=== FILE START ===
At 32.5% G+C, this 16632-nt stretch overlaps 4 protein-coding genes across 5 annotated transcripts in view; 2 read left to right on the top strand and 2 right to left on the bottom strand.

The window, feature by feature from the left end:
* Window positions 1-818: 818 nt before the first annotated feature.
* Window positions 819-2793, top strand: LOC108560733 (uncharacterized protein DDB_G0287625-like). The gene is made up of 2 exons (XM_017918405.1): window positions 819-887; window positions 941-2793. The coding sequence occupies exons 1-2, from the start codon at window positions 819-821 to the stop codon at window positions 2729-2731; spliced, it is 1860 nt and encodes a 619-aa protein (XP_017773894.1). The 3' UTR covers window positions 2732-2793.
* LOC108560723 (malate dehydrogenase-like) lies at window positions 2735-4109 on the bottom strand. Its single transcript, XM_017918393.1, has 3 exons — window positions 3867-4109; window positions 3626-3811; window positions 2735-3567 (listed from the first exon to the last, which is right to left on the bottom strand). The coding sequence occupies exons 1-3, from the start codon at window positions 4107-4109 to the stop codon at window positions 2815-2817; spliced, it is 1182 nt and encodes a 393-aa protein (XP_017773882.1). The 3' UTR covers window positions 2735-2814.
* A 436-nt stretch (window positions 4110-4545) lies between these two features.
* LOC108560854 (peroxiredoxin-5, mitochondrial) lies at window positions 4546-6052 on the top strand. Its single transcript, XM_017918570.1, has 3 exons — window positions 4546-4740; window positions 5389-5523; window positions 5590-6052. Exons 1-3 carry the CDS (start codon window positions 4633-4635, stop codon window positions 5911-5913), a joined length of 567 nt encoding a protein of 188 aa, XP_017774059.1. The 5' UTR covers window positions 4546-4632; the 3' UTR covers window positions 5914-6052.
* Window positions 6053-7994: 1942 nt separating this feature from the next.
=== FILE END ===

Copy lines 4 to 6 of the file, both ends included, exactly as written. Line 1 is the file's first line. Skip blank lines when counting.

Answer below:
* Window positions 819-2793, top strand: LOC108560733 (uncharacterized protein DDB_G0287625-like). The gene is made up of 2 exons (XM_017918405.1): window positions 819-887; window positions 941-2793. The coding sequence occupies exons 1-2, from the start codon at window positions 819-821 to the stop codon at window positions 2729-2731; spliced, it is 1860 nt and encodes a 619-aa protein (XP_017773894.1). The 3' UTR covers window positions 2732-2793.
* LOC108560723 (malate dehydrogenase-like) lies at window positions 2735-4109 on the bottom strand. Its single transcript, XM_017918393.1, has 3 exons — window positions 3867-4109; window positions 3626-3811; window positions 2735-3567 (listed from the first exon to the last, which is right to left on the bottom strand). The coding sequence occupies exons 1-3, from the start codon at window positions 4107-4109 to the stop codon at window positions 2815-2817; spliced, it is 1182 nt and encodes a 393-aa protein (XP_017773882.1). The 3' UTR covers window positions 2735-2814.
* A 436-nt stretch (window positions 4110-4545) lies between these two features.